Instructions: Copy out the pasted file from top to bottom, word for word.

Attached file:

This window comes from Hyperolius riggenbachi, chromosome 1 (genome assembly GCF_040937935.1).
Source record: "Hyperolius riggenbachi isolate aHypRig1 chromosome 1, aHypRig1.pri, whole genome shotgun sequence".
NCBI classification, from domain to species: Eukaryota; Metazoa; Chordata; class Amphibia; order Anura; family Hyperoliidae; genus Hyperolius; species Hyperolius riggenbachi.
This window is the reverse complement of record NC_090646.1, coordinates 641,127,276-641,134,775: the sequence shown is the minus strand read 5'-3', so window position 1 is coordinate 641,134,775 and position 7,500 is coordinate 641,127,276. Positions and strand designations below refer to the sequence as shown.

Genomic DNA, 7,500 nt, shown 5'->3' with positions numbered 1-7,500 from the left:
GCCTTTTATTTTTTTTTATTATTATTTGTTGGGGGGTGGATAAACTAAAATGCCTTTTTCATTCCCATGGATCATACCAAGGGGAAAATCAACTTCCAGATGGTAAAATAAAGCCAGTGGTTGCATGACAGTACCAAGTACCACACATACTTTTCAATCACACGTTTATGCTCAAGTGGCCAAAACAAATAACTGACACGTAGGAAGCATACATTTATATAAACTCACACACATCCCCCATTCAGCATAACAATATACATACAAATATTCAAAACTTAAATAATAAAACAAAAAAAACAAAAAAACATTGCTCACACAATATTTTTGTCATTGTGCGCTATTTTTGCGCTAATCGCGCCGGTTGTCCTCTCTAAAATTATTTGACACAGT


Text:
This window comes from Hyperolius riggenbachi, chromosome 1 (genome assembly GCF_040937935.1).
Source record: "Hyperolius riggenbachi isolate aHypRig1 chromosome 1, aHypRig1.pri, whole genome shotgun sequence".
NCBI classification, from domain to species: Eukaryota; Metazoa; Chordata; class Amphibia; order Anura; family Hyperoliidae; genus Hyperolius; species Hyperolius riggenbachi.
This window is the reverse complement of record NC_090646.1, coordinates 641,127,276-641,134,775: the sequence shown is the minus strand read 5'-3', so window position 1 is coordinate 641,134,775 and position 7,500 is coordinate 641,127,276. Positions and strand designations below refer to the sequence as shown.

Genomic DNA, 7,500 nt, shown 5'->3' with positions numbered 1-7,500 from the left:
GCCTTTTATTTTTTTTTATTATTATTTGTTGGGGGGTGGATAAACTAAAATGCCTTTTTCATTCCCATGGATCATACCAAGGGGAAAATCAACTTCCAGATGGTAAAATAAAGCCAGTGGTTGCATGACAGTACCAAGTACCACACATACTTTTCAATCACACGTTTATGCTCAAGTGGCCAAAACAAATAACTGACACGTAGGAAGCATACATTTATATAAACTCACACACATCCCCCATTCAGCATAACAATATACATACAAATATTCAAAACTTAAATAATAAAACAAAAAAAACAAAAAAACATTGCTCACACAATATTTTTGTCATTGTGCGCTATTTTTGCGCTAATCGCGCCGGTTGTCCTCTCTAAAATTATTTGACACAGT